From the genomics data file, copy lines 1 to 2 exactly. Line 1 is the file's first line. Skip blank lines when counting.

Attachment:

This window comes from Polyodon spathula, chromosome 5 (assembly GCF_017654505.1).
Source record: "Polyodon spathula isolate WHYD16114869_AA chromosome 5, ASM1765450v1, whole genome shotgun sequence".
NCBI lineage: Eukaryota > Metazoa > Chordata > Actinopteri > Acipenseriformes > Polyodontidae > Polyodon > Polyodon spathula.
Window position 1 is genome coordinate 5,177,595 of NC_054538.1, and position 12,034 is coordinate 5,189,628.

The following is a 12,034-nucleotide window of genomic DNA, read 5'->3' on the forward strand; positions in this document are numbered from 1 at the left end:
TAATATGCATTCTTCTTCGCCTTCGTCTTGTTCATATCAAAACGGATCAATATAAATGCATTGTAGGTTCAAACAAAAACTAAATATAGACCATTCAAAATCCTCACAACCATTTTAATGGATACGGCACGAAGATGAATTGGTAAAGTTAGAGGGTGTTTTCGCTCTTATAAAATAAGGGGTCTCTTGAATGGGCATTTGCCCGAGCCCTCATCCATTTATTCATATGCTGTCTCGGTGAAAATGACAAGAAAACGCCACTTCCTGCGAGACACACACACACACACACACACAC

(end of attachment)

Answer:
This window comes from Polyodon spathula, chromosome 5 (assembly GCF_017654505.1).
Source record: "Polyodon spathula isolate WHYD16114869_AA chromosome 5, ASM1765450v1, whole genome shotgun sequence".